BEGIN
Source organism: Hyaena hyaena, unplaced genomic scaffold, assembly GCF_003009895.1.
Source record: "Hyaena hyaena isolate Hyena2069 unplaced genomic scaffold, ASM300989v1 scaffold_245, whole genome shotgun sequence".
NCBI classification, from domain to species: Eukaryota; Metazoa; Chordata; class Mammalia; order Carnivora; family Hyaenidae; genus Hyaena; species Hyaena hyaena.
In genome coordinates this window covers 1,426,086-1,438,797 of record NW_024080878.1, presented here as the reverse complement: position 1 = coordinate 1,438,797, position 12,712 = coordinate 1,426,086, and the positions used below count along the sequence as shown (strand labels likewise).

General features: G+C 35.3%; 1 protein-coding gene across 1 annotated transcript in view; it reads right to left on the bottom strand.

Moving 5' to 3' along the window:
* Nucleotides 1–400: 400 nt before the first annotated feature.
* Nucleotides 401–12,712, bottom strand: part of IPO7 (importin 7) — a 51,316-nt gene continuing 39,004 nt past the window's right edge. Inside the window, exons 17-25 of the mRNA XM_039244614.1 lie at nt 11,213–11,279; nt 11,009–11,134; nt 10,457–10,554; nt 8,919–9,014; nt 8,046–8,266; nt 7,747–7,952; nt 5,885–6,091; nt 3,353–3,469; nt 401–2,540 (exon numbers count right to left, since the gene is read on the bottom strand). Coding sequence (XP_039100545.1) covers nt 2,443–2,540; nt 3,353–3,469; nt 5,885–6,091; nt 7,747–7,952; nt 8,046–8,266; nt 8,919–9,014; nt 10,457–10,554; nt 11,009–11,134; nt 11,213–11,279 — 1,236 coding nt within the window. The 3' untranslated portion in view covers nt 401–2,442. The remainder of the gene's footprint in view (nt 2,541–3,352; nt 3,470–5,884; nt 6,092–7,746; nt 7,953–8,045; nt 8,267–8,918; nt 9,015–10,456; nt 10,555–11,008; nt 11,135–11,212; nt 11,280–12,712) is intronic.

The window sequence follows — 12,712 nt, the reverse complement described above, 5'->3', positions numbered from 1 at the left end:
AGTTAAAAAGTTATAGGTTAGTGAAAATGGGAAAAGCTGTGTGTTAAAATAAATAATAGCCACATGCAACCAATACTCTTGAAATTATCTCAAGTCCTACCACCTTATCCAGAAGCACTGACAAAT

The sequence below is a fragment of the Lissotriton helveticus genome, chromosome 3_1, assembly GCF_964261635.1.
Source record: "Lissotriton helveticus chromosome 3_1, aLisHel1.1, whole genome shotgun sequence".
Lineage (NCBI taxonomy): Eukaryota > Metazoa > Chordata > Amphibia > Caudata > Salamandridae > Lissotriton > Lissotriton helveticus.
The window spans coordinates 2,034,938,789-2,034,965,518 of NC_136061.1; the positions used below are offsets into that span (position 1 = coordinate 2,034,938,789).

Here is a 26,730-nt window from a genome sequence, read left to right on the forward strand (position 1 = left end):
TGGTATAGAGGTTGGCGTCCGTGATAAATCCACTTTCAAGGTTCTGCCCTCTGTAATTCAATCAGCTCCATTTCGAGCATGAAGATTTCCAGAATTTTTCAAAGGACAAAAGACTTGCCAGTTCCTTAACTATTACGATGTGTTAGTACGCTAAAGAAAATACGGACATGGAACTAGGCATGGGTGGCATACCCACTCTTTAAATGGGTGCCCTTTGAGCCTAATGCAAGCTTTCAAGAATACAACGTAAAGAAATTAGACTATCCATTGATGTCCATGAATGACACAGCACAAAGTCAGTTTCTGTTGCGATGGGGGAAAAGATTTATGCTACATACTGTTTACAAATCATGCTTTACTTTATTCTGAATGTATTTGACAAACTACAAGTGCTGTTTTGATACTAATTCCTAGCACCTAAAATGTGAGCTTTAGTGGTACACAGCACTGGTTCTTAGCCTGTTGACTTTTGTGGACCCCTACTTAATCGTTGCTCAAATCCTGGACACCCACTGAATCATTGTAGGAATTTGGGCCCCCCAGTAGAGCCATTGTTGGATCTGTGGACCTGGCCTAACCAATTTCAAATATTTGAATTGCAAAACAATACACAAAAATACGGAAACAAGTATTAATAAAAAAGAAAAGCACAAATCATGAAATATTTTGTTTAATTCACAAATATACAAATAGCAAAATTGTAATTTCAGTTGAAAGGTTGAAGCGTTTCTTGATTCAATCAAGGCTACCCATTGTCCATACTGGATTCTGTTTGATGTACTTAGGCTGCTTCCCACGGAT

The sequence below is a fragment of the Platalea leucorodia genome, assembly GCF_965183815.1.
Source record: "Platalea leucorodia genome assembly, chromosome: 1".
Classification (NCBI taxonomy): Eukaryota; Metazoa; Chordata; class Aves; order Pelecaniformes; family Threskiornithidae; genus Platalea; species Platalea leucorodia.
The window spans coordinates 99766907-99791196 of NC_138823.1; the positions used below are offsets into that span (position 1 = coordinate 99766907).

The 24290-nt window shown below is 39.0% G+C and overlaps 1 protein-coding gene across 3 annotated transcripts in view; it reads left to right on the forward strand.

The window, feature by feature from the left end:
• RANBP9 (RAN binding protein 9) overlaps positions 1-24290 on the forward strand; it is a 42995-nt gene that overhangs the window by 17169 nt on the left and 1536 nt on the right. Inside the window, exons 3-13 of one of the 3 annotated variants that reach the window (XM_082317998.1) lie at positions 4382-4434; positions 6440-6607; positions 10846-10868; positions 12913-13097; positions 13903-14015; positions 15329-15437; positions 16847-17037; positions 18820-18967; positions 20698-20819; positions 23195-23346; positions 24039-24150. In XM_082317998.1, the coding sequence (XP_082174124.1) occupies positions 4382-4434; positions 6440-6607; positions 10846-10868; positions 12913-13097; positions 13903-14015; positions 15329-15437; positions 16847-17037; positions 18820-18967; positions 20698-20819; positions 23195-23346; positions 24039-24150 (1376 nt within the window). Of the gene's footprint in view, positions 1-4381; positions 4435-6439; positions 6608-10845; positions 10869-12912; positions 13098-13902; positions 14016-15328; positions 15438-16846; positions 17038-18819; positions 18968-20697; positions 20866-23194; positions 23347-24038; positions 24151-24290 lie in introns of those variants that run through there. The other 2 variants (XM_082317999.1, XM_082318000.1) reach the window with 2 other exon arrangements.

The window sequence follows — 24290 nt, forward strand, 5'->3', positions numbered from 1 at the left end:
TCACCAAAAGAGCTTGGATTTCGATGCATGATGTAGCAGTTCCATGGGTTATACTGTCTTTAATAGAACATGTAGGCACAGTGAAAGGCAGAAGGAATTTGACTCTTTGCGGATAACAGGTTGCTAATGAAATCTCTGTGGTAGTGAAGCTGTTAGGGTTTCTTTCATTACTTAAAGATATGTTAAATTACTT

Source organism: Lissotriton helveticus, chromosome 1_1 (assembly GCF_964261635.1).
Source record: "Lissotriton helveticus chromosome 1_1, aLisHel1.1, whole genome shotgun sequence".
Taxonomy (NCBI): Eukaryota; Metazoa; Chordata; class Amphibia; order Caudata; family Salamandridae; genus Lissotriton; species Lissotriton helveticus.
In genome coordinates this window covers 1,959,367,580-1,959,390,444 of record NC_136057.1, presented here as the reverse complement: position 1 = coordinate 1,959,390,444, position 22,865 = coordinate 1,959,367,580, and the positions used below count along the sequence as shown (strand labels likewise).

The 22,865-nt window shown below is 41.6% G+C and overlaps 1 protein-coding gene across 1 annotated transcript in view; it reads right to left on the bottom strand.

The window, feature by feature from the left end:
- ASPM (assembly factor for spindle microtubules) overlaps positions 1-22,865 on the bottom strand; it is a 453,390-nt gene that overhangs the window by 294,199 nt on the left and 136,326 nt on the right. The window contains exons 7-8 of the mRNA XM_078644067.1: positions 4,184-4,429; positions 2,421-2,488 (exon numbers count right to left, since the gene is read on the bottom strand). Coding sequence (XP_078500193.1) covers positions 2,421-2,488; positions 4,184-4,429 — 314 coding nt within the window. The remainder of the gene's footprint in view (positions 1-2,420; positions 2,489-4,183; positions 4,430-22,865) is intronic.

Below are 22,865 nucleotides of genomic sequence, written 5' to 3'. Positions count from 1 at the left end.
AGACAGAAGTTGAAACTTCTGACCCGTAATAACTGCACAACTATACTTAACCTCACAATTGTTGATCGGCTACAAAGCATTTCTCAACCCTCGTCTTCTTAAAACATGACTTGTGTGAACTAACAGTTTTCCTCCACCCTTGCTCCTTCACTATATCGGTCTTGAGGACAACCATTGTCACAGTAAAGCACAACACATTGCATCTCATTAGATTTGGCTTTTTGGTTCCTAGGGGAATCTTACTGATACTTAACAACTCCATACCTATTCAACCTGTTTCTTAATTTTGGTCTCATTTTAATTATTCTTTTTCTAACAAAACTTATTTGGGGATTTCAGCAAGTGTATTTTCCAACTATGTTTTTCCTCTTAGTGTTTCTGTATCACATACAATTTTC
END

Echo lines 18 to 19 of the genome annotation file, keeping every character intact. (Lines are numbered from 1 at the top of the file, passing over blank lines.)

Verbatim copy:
Source record: "Platalea leucorodia genome assembly, chromosome: 1".
Classification (NCBI taxonomy): Eukaryota; Metazoa; Chordata; class Aves; order Pelecaniformes; family Threskiornithidae; genus Platalea; species Platalea leucorodia.